"Who knows what adventures they'll have between now and the time the show becomes unprofitable?" - Troy McClure
A salary dispute is threatening to end one of television's most beloved comedies.
The actors who provide the voices for the long-running cartoon hit "The Simpsons" are at odds over a new contract with 20th Century Fox Television, the production company that makes the series for its sister broadcast network.
The studio is seeking to dramatically cut the mid-six-figure pay per episode of the key actors who voice the show including Dan Castellaneta (Homer), Julie Kavner (Marge), Nancy Cartwright (Bart), Yeardley Smith (Lisa), Hank Azaria (Moe the bartender, Chief Wiggum and Apu) and Harry Shearer (Mr. Burns and Ned Flanders).
In a statement, 20th Century Fox Television said it "cannot produce future seasons under its current financial model."
That sounds familiar. Lots of us are having problems under the "current financial model." The real question is: will anybody mourn The Simpsons passing, should it...come to pass?
The irony, if I may be allowed to use that word incorrectly, is that ratings for the show have been in steady decline for years, yet the actors make more money the longer the show airs.
But the Simpsons actors may have picked a bad time to play hardball. They currently make $8 million a year -- around $400,000 an episode -- and offered to take a 30% pay cut in exchange for a share of merchandising and syndication profits. Fox is looking for a 45% pay cut. I'm gonna go way out on a limb and say nobody in this economy is going to feel sorry for a half dozen millionaires who've had 23 years in one of the best gigs a voice actor could ask for.
[One of whom (Smith) only voices one character. I'm all for paying Azaria and Shearer the big bucks, and even Cartwright voices Ralph and Nelson in addition to Bart, but $400K week for Lisa? An outrage, etc. etc.]
And now, and I say this as one of the biggest former Simpsons fans to ever buy the full run of Burger King figures (while on vacation in Scotland, no less), I don't think anyone will miss the show if it goes away.
For starters, at almost 500 episodes, it'd be a long time before you ran the risk of getting burned out on syndicated content. Some of you must remember watching Gilligan's Island reruns when you were a kid (or Happy Days, or Degrassi Junior High). The crew of the Minnow only lasted 98 episodes (the Fonz a respectable 250, those Canadian twerps a mere 42).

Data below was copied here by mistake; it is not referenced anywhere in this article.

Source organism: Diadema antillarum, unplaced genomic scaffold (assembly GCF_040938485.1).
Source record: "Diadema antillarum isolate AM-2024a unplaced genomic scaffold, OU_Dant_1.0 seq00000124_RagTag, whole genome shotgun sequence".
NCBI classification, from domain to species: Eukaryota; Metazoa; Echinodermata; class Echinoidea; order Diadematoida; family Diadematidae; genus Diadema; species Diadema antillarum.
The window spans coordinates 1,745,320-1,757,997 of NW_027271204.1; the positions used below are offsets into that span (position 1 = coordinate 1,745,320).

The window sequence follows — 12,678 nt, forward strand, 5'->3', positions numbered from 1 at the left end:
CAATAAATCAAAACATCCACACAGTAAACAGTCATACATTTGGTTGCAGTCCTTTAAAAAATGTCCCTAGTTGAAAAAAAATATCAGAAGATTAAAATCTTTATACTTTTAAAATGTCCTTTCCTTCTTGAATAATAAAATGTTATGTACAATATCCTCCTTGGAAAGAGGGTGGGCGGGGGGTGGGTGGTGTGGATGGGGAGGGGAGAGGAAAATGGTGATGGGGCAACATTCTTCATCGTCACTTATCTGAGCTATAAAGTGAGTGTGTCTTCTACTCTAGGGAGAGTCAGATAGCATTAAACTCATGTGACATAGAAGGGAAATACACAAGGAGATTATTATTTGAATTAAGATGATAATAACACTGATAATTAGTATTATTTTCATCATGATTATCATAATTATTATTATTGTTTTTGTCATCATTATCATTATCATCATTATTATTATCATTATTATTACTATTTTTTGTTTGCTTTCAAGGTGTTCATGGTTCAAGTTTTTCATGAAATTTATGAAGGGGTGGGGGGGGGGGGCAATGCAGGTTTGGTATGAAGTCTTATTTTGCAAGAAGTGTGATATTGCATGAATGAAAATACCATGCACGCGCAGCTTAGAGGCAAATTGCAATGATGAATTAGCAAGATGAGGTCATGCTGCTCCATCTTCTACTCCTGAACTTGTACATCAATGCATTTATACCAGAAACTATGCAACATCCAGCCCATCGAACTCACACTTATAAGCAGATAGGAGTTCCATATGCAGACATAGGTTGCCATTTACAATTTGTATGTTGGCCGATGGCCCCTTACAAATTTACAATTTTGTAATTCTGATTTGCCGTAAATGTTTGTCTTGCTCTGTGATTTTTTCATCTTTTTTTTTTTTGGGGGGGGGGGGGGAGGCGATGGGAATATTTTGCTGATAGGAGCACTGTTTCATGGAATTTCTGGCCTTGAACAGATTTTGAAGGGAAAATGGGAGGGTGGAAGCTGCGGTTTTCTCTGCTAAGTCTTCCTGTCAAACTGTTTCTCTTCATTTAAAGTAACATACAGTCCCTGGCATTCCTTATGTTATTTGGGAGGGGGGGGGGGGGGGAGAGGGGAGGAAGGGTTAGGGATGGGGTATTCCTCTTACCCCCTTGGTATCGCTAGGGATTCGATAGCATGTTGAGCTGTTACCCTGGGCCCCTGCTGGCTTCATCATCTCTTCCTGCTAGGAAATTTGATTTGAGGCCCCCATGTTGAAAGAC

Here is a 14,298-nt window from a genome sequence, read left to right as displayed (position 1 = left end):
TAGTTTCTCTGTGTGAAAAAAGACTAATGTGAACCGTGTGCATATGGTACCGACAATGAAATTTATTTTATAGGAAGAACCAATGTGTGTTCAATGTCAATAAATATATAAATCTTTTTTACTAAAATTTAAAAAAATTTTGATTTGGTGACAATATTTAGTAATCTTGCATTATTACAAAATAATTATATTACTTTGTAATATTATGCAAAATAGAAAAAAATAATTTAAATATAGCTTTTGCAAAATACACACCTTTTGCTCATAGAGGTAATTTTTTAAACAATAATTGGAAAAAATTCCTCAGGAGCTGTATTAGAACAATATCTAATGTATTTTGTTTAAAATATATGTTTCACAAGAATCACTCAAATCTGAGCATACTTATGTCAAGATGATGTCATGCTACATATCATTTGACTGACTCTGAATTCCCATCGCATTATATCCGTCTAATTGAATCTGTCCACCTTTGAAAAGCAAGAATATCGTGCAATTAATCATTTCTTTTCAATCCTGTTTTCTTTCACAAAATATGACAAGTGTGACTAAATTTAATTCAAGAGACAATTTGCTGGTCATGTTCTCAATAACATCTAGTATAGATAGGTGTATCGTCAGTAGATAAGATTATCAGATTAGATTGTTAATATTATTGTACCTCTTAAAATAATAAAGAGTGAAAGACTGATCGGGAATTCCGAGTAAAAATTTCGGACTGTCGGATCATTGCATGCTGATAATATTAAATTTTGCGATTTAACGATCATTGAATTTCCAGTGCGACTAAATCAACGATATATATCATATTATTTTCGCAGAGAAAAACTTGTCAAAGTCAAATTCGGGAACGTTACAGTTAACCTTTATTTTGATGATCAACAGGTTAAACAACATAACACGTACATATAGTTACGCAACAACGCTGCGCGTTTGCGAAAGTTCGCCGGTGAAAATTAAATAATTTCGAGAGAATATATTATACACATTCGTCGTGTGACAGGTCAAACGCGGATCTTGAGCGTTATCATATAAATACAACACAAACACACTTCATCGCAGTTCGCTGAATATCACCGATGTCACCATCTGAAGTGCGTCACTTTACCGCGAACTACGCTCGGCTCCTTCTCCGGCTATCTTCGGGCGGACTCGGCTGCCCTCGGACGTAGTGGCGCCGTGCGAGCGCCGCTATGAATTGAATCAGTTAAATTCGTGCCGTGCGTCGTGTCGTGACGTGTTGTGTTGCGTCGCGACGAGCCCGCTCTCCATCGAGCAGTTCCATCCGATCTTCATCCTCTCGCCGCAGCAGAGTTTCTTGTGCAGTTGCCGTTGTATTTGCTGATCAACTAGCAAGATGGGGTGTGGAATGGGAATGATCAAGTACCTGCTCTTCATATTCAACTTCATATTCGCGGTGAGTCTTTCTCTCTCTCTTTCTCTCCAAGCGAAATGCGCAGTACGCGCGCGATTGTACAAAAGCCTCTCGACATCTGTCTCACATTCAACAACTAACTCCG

All they have to do is start returning the early episodes to regular rotation. I check the TV schedule periodically (reruns air at 6:30 and 10:30) and I don't think any of these are pre-2008.
Regarding the newer stuff, people have long made the argument the show never recovered from Conan O'Brien leaving (he wrote his last episode in 1993). I'm more generous; I say it never recovered from the death of Phil Hartman in '98. Lionel Hutz (AKA "Miguel Sanchez") and Troy McClure were vital recurring characters that helped ground the early seasons, keeping things from veering too far into ridiculousness. After Hartman's death, his characters were retired, and from that point on, the program -- already showing signs of fatigue -- gradually abandoned any pretext of reality.
A better question than "Who will miss The Simpsons if they go?" is "Do we really need them anymore?" The early years, and episodes like "Mr. Lisa Goes to Washington" and "Flaming Moes" (season 3), or "Marge vs. the Monorail" (season 4) are highlight reels of 20th century television. It's almost unfair to compare recent seasons to them because they were just so fucking good.
But South Park does satire better (it's hard to argue that The Simpsons are even trying at this point), and other animated programs like Archer and The Venture Bros. are funnier, though less accessible to general audiences. King of the Hill was more consistent, and one animated show I thought wasn't given enough of a shot was Bob's Burgers (my bad, the show was actually - and barely - renewed for a second season).
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We will not speak of Family Guy.
So maybe it's time for Homer, Marge, Bart, Lisa, and Expecting to pack it in. They'll get to 500 episodes this season, which should put them out of reach of everybody but Two and a Half Men, even after Jon Cryer kills himself and is replaced by Ted McGinley. Because after going to space, Hell, the "fourth dimension," Japan, England, Australia, Brazil, Africa, and Shelbyville, what new worlds are left to conquer?
Finally, I would be remiss if I didn't acknowledge the passing of Steve Jobs: